US v. Jermaine Hayes
UNPUBLISHED UNITED STATES COURT OF APPEALS FOR THE FOURTH CIRCUIT
UNITED STATES OF AMERICA, Plaintiff - Appellee, v. JERMAINE VERNARD HAYES, Defendant - Appellant.
Appeal from the United States District Court for the Middle District of North Carolina, at Durham. N. Carlton Tilley, Jr., Senior District Judge. (1:07-cr-00376-NCT-1)
August 13, 2009
August 27, 2009
Before MOTZ and DUNCAN, Circuit Judges, and HAMILTON, Senior Circuit Judge.
Affirmed by unpublished per curiam opinion.
David Bruce Freedman, CRUMPLER, FREEDMAN, PARKER & WITT, Winston-Salem, North Carolina, for Appellant. Anna Mills Wagoner, United States Attorney, Harry L. Hobgood, Assistant United States Attorney, Greensboro, North Carolina, for Appellee.
Unpublished opinions are not binding precedent in this circuit.
PER CURIAM: Jermaine Vernard Hayes appeals his sentence. Hayes
pled guilty to one count of conspiracy to distribute fifty grams or more of crack cocaine, in violation of 21 U.S.C.
§§ 841(b)(1)(A), 846 (2006). conviction, years' his statutory The
Because he had a prior felony drug sentence was a minimum for a of twenty
departure under 18 U.S.C. § 3553(e) (2006) * and U.S. Sentencing Guidelines Manual § 5K1.1 based on Hayes's substantial
assistance and recommended departing below the statutory minimum sentence by forty percent, which would result in a sentence of 144 months. Hayes moved for an even lower sentence based on the The court denied
sentencing factors under 18 U.S.C. § 3553(a).
Hayes's motion, granted the Government's motion, and sentenced Hayes to 144 months' imprisonment. We affirm.
Section 3553(e) is titled "Limited authority to impose a sentence below a statutory minimum" and states that Upon motion of the Government, the court shall have the authority to impose a sentence below a level established by statute as a minimum sentence so as to reflect a defendant's substantial assistance in the investigation or prosecution of another person who has committed an offense. Such sentence shall be imposed in accordance with the guidelines and policy statements issued by the Sentencing Commission pursuant to section 994 of title 28, United States Code.
consider the § 3553(a) sentencing factors and impose a sentence below the twenty-year statutory minimum and below the 144-month sentence recommended by the Government due to his substantial assistance. Pure legal questions regarding sentencing are
reviewed de novo. (4th Cir. 2006).
United States v. Green, 436 F.3d 449, 456 In Green, the court noted that when
determining what sentence was appropriate, it should consider the § 3553(a) factors, but stated that "[t]he statutory limits for both maximum and minimum sentences must be honored except as statute otherwise authorizes." Green, 436 F.3d at 456 n.*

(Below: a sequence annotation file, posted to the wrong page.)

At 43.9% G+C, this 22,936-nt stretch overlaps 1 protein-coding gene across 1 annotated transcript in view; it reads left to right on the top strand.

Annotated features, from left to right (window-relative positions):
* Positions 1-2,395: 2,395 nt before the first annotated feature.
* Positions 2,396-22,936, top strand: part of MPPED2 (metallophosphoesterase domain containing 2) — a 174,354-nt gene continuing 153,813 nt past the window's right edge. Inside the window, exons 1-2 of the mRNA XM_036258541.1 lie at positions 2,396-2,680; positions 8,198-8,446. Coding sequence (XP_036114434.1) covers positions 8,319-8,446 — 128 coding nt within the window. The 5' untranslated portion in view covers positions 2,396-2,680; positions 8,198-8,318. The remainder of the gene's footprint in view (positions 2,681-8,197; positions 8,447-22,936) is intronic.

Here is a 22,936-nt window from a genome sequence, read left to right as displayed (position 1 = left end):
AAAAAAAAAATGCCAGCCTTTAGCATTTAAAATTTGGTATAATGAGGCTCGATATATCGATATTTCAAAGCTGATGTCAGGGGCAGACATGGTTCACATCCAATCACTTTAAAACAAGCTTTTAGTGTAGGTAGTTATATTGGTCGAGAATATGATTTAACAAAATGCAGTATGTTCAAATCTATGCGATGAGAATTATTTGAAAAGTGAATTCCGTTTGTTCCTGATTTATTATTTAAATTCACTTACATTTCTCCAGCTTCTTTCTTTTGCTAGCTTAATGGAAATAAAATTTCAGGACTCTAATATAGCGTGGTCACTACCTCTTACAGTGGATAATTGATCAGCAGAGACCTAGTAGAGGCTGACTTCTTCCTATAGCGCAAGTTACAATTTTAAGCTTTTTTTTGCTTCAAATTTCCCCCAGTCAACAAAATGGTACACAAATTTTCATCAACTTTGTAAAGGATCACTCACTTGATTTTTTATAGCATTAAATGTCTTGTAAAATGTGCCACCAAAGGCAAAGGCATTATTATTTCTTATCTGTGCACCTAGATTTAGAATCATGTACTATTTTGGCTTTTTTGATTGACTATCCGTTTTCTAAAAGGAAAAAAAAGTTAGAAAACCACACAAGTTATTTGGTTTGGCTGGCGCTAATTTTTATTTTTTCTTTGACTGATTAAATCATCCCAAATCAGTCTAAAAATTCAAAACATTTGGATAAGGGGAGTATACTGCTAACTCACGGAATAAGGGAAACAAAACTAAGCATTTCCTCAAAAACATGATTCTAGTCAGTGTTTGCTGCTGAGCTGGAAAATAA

(citing 28 U.S.C. § 3553(e)). F.3d 226, 234 n.2 (4th Cir.
In United States v. Hood, 556 2009), this court rejected the
argument Hayes now raises, concluding that "in determining the extent of a departure below a statutory minimum a district court should look to the substantial assistance factors listed in
U.S.S.G. § 5K1.1(a).
United States v. Pillow, 191 F.3d 403, 407
(4th Cir. 1999). . . . [T]he extent of a § 3553(e) departure is based solely on the defendant's substantial assistance and other factors related to that assistance." that "[o]nly Congress mandated could minimum The court further stated a departure and it from so the in
§ 3553(e) for the limited purpose stated there -- `to reflect a defendant's substantial assistance 3 in the investigation or
prosecution of another person who has committed an offense.'" Hood, 556 F.3d at 233 (quoting 28 U.S.C. § 3553(e)).
Accordingly, we find the district court correctly found it was without authority to consider other factors than those in
§ 3553(e) and U.S.S.G. § 5K1.1 before ordering a sentence below the statutory minimum. See United States v. A.B., 529 F.3d
1275, 1285 (10th Cir.), cert. denied, 129 S. Ct. 440 (2008); United 2007). Hayes also argues the sentence was unreasonable. We States v. Williams, 474 F.3d 1130, 1130-31 (8th Cir.
review a sentence for reasonableness, and "whether inside, just outside, or significantly outside the Guidelines range," this court applies a "deferential abuse-of-discretion standard." This court no the
Gall v. United States, 128 S. Ct. 586, 591 (2007). first must "ensure that the district Id. at court 597.
committed Only if
sentence is procedurally reasonable can this court evaluate the substantive reasonableness of the sentence, again using the
abuse-of-discretion standard of review. Carter, 564 F.3d 325, 328 (4th Cir. 2009). conclude the sentence is reasonable.
Id.; United States v. We find no error and
Accordingly, we affirm the sentence. oral argument because the facts and legal
We dispense with contentions are
argument would not aid the decisional process. AFFIRMED
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